Active-duty service members and Defense Department civilians alike are facing issues with access to health care at Japanese hospitals and at military treatment facilities such as U.S. Naval Hospital Yokosuka, Japan, seen here in 2022.

Active-duty service members and Defense Department civilians alike are facing issues with access to health care at Japanese hospitals and at military treatment facilities such as U.S. Naval Hospital Yokosuka, Japan, seen here in 2022. (Alex Wilson/Stars and Stripes)

YOKOSUKA NAVAL BASE, Japan — Japanese hospitals are denying health care for Defense Department civilians and military personnel once every two days, on average, according to a recent report by the Japan Civilian Medical Advocacy group. 

More than 340 people were denied access to routine, specialized or emergency care between February 2022 and April 2024, and at least 13 died between 2021 and 2024 due to denials or failure to receive timely medical attention, states a research report released by the group on May 18. 

“The state of healthcare for military personnel and civilians in Japan has reached one of its lowest points in decades,” Randi Wilson, a spokeswoman for the group, told Stars and Stripes by Messenger on Tuesday.

The advocacy group, a grassroots organization that began as an online forum for DOD employees to share tips on accessing health care, cites 140 sources in its research. Those include surveys, testimonies and personal correspondence gathered by the group, media coverage and reports from the DOD and U.S. Government Accountability Office.

Japanese hospitals are not required by law to accept patients for care and routinely deny patients at their discretion. Reasons for denials can vary but often pertain to a preference for Japan’s national insurance plan or the belief that they lack adequate resources to treat a patient. 

“Currently, no one – whether active duty, retiree, civilian employee, or contractor – is guaranteed medical care for themselves or their loved ones during emergencies,” Wilson said.

Defense Department employees have struggled to receive care at U.S. military hospitals and clinics in Japan and at local hospitals since the Defense Health Agency began implementing changes in February 2022.

The changes were a bid to prioritize health care for active-duty patients on overseas military bases and reduce wait times. 

That plan, which significantly reduced access to health care for DOD civilians, has “done nothing to alleviate this crisis” and has potentially made the situation worse, according to Wilson. 

“Instead, these measures backfired, causing civilian healthcare providers to resign and military members to leave their contracts, further reducing access,” she said. 

Wait times at Yokota Air Base in Tokyo, for example, have not “significantly changed” over the past three years, according to the report. 

Services responsible for areas such as ship repair, education, health care, and others also reported a 20% to 80% drop in employment applications due to concerns over accessing medical care.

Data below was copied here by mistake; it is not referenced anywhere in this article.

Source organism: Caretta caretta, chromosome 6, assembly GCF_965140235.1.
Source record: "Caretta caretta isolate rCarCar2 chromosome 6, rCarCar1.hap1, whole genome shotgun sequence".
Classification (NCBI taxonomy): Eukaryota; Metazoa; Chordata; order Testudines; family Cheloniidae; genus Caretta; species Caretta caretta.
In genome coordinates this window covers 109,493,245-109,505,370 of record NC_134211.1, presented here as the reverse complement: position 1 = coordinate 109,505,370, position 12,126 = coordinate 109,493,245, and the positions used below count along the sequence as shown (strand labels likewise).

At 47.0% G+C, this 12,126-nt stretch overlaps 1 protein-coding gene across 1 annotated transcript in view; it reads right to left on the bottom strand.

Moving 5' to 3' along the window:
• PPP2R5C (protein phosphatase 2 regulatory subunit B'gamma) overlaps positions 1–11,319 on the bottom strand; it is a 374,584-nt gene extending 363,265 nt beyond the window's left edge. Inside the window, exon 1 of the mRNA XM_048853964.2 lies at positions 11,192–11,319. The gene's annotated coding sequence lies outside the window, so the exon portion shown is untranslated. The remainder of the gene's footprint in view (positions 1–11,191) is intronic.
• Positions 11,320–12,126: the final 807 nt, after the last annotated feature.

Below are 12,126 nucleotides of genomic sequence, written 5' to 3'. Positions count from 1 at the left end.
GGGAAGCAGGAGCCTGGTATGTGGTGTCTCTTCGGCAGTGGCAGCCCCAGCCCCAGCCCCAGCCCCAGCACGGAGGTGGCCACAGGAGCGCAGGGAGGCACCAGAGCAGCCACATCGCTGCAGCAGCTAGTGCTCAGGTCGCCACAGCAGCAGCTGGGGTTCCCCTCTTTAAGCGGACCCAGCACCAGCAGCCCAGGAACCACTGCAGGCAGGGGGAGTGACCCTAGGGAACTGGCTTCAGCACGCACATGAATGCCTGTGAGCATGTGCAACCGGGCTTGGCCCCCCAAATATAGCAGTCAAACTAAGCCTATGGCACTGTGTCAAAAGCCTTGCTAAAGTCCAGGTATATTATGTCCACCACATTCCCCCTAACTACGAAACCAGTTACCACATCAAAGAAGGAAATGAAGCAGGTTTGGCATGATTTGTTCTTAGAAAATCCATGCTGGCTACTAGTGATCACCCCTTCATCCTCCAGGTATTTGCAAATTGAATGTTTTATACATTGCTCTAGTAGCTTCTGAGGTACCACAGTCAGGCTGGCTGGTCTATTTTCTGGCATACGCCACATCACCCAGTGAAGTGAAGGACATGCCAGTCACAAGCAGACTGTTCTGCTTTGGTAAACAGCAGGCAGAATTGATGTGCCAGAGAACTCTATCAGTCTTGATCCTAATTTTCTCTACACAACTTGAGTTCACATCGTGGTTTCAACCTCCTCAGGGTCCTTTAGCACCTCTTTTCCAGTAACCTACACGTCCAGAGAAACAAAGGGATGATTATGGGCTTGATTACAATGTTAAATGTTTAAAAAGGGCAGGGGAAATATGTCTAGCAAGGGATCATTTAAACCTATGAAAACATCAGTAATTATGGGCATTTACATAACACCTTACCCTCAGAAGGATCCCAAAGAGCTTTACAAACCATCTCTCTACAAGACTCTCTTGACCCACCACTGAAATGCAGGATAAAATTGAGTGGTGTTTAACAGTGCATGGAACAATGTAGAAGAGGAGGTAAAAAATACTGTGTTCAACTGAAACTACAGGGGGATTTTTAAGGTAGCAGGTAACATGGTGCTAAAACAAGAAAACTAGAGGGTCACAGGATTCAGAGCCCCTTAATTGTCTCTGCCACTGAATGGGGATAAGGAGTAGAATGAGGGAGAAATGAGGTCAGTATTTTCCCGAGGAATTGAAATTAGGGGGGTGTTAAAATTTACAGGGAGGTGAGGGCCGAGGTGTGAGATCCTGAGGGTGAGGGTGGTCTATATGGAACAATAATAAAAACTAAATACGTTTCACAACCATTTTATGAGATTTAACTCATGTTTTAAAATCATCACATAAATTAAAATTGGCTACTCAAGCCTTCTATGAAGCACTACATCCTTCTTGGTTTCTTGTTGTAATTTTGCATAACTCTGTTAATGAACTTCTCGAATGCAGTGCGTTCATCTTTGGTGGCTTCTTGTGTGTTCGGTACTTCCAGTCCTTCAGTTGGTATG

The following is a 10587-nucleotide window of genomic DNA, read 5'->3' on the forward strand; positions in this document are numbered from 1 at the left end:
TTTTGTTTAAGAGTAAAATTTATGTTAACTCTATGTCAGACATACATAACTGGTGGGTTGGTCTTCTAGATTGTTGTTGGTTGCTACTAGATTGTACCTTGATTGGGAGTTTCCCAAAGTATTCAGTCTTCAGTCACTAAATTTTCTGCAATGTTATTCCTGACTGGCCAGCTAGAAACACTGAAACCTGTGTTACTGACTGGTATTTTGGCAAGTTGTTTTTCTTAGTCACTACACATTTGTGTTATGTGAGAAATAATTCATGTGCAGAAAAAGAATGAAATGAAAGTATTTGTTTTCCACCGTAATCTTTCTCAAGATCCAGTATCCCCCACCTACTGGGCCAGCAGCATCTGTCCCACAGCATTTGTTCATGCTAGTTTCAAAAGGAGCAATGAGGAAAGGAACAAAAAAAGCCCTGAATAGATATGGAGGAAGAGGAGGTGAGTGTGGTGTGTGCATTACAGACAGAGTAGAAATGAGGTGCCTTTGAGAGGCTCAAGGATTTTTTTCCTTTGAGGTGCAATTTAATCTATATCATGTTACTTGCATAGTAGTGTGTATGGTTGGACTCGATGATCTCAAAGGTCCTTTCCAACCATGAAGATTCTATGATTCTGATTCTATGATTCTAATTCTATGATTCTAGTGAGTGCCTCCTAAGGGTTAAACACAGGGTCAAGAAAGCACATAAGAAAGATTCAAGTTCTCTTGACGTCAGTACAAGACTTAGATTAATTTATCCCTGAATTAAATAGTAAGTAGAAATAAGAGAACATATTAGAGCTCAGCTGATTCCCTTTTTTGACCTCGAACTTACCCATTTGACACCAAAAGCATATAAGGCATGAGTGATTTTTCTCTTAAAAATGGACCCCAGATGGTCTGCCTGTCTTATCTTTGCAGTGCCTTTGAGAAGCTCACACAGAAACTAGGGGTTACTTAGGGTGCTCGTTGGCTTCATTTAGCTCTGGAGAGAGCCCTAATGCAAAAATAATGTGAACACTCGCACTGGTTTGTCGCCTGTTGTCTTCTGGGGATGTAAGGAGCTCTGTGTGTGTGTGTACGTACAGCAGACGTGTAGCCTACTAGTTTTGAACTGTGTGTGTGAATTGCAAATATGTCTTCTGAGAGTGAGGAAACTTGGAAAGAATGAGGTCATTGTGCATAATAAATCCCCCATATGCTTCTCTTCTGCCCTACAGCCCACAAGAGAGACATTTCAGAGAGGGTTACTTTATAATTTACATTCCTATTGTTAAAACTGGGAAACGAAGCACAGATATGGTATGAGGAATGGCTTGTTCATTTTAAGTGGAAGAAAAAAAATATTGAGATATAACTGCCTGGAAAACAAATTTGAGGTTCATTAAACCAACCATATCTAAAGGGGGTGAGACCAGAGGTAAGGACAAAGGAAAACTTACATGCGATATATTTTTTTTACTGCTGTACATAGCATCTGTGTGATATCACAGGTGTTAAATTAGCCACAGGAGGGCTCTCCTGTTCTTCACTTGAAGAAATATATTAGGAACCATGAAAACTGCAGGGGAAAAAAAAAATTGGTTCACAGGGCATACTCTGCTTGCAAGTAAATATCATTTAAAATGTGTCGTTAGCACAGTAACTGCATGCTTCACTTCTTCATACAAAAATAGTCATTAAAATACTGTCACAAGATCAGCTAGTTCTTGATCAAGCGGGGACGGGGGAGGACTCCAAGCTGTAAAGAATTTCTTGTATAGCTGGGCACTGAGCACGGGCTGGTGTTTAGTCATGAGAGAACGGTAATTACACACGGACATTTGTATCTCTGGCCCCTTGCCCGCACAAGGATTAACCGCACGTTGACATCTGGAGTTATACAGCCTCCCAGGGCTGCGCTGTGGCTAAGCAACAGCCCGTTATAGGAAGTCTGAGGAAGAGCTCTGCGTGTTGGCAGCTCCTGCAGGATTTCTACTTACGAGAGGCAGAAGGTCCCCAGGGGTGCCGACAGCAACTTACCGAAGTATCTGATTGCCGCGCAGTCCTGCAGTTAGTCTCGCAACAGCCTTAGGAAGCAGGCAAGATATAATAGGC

DHA spokesman Peter Graves acknowledged Stars and Stripes’ request for comment on the report in a Thursday email but was unable to immediately provide a response. 

DHA rolled back some restrictions in 2023, and civilians can now seek care for acute or chronic conditions on a space available basis.

However, accessing that care can be difficult.

“A lack of codified policies and protections for DOD civilians allows leaders of [military treatment facilities] to independently set rules, often with no public transparency, causing available care to vary drastically between MTFs,” the advocacy group’s report reads. 

Some bases offer only same-day, space-available appointments, while others offer limited appointments up to three days in advance. The range of services also varies, with some bases allowing civilian access to OB-GYN care and others prohibiting it, according to the report. 

In early 2023, Gilbert Cisneros Jr., undersecretary of defense for personnel and readiness, and Seileen Mullen, at the time the acting assistant secretary of defense for health affairs, along with Army Maj. Gen. Joseph Heck, the DHA Indo-Pacific director at the time, held a series of town hall meetings on these topics at U.S. bases in Japan. 

To sometimes raucous crowds of civilian employees and their families, the three promised to establish working groups with the DOD to address those complaints, but Wilson said there’s been no follow-up or communication on the matter.

The advocacy group is proposing a variety of short- and long-term solutions, including temporarily rescinding space available restrictions, funding translation services, and communication, billing and administration reform. 

“What we need now - what we have always needed in the Pacific - is timely access to quality preventive and emergency care,” she said.

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Alex Wilson covers the U.S. Navy and other services from Yokosuka Naval Base, Japan. Originally from Knoxville, Tenn., he holds a journalism degree from the University of North Florida. He previously covered crime and the military in Key West, Fla., and business in Jacksonville, Fla.

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